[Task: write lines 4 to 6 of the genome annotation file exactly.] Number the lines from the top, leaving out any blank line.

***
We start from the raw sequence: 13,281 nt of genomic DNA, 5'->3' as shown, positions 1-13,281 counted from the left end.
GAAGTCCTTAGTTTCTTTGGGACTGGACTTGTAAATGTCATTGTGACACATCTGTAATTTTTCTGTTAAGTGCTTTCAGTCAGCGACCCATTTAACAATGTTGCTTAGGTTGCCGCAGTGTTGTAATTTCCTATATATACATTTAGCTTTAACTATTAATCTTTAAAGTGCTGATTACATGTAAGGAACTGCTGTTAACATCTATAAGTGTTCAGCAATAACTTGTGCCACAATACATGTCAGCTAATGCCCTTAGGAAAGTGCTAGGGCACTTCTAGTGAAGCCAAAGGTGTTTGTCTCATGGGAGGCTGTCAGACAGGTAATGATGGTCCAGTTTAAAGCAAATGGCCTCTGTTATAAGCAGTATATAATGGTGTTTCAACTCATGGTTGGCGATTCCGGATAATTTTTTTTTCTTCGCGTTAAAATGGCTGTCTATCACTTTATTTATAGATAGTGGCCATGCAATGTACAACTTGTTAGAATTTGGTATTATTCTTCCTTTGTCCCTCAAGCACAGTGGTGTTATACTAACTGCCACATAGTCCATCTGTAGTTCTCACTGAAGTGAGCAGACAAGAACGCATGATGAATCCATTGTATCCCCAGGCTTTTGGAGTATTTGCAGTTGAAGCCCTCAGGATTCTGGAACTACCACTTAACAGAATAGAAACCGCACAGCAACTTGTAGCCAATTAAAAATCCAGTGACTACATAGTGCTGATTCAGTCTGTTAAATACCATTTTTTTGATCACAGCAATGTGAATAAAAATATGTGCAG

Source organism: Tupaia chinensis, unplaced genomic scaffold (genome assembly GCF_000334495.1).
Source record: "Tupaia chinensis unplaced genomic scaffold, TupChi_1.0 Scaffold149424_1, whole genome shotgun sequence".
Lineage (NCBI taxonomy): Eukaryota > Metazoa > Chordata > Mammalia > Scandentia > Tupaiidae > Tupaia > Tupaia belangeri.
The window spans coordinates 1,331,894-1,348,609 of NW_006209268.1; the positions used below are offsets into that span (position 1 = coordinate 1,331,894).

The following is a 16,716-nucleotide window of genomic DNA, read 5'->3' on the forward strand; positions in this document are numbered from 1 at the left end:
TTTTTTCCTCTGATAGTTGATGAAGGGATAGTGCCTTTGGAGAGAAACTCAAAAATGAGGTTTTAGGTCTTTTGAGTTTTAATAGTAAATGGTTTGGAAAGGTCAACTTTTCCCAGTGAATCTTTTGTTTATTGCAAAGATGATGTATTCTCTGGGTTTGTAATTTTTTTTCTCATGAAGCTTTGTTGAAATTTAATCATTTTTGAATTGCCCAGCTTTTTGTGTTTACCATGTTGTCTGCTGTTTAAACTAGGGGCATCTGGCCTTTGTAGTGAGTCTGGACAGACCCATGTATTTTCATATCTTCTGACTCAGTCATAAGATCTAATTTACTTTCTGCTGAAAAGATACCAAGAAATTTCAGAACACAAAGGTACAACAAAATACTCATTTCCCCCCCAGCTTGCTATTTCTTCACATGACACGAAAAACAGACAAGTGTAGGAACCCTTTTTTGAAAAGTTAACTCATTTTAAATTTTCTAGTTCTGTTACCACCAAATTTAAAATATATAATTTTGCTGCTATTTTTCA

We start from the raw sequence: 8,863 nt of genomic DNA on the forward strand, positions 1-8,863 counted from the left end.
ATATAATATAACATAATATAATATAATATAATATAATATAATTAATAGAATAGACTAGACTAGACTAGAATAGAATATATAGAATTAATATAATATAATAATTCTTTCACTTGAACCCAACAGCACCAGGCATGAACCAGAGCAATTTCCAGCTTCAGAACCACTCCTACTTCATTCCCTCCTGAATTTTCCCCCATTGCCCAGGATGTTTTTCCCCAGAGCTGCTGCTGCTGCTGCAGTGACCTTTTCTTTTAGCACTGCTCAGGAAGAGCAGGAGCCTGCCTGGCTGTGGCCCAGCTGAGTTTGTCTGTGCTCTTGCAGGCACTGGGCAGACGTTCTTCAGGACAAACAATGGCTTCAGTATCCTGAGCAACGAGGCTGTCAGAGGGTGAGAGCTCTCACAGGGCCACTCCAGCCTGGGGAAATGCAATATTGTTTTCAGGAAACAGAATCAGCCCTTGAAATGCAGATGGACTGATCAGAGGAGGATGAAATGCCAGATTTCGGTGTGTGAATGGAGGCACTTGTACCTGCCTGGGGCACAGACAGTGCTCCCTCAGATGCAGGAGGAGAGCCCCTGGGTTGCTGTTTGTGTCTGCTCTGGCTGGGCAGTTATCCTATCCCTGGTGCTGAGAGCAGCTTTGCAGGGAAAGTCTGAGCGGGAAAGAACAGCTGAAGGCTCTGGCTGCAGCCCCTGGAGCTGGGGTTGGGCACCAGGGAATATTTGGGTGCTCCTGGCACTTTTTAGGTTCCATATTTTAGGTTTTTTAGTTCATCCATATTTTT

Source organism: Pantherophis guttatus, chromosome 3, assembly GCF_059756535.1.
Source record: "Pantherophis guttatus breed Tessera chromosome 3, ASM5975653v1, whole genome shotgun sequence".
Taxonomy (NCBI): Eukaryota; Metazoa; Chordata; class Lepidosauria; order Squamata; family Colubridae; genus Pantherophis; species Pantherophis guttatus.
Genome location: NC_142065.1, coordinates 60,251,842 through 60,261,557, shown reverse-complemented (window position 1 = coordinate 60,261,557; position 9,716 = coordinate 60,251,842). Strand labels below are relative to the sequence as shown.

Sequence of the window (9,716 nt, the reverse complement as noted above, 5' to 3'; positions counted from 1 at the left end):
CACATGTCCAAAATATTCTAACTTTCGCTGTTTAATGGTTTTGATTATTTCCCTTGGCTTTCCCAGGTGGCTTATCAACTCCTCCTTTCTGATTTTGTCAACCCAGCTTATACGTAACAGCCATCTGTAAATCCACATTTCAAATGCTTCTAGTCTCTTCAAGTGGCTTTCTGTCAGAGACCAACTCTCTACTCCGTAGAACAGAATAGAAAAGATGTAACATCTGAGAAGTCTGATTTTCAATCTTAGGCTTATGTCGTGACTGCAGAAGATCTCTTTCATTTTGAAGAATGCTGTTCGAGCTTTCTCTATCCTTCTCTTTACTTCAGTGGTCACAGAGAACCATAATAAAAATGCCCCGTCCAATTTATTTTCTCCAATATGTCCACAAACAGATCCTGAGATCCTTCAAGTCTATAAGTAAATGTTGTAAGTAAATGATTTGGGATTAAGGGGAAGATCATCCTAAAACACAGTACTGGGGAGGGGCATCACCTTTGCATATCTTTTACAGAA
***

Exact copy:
Source record: "Tupaia chinensis unplaced genomic scaffold, TupChi_1.0 Scaffold149424_1, whole genome shotgun sequence".
Lineage (NCBI taxonomy): Eukaryota > Metazoa > Chordata > Mammalia > Scandentia > Tupaiidae > Tupaia > Tupaia belangeri.
The window spans coordinates 1,331,894-1,348,609 of NW_006209268.1; the positions used below are offsets into that span (position 1 = coordinate 1,331,894).